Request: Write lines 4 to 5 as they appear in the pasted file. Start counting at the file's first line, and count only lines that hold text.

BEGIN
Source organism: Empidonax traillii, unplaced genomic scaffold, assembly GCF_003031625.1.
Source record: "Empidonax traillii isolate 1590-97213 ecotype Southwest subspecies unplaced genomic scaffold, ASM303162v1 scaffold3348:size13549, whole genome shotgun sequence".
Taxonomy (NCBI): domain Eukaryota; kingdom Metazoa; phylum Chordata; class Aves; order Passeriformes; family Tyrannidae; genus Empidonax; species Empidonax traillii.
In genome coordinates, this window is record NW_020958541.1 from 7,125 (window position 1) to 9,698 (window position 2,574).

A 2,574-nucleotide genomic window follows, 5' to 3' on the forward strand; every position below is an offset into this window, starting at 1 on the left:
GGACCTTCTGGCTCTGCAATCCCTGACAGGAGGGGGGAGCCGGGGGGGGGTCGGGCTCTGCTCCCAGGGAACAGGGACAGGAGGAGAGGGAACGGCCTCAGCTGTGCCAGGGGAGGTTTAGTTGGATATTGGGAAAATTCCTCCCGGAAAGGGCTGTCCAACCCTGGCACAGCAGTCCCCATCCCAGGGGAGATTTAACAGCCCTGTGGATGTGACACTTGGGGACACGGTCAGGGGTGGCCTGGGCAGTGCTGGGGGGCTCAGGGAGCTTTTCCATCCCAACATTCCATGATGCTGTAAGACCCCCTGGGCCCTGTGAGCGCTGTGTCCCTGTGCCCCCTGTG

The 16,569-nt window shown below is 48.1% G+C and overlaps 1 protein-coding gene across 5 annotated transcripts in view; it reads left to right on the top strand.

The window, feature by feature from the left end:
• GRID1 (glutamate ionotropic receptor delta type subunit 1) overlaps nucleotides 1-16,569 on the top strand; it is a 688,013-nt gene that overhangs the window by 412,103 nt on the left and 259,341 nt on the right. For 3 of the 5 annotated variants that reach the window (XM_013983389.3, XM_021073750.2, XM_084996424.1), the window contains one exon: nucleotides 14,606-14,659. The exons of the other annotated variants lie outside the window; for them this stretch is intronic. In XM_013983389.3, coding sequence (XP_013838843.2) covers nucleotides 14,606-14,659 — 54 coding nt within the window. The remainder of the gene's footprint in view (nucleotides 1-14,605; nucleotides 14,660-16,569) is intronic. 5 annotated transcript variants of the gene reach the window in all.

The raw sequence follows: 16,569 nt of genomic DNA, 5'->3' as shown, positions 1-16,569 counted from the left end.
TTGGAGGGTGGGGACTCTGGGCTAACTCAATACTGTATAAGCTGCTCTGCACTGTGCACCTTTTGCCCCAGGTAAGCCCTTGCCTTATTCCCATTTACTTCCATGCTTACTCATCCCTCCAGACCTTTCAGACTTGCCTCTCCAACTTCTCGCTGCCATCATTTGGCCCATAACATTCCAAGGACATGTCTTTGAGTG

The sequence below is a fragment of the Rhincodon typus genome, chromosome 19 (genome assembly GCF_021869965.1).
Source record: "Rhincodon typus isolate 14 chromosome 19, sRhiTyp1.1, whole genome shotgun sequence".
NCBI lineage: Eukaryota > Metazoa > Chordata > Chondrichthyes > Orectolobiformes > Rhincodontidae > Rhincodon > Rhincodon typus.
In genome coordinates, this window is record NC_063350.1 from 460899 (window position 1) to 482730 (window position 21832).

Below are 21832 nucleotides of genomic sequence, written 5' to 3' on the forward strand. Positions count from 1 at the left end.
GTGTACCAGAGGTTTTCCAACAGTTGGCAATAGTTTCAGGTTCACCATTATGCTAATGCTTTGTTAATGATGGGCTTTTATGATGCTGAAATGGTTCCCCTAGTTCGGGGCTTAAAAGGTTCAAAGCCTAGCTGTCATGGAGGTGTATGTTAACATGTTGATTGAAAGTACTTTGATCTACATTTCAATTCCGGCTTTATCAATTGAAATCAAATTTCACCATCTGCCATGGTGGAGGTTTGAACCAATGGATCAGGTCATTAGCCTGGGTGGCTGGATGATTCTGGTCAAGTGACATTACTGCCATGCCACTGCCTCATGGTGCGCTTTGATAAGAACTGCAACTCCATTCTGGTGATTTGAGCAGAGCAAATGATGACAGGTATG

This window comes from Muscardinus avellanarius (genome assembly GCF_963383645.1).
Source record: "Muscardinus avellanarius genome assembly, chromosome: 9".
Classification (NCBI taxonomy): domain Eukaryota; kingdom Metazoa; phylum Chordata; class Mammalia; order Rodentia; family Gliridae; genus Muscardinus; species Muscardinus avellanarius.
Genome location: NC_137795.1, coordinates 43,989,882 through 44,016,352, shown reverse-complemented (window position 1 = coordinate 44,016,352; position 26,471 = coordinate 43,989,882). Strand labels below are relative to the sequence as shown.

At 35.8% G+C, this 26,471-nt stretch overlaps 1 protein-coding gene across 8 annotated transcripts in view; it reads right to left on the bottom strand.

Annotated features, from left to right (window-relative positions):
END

In genome coordinates, this window is record NW_020958541.1 from 7,125 (window position 1) to 9,698 (window position 2,574).

A 2,574-nucleotide genomic window follows, 5' to 3' on the forward strand; every position below is an offset into this window, starting at 1 on the left: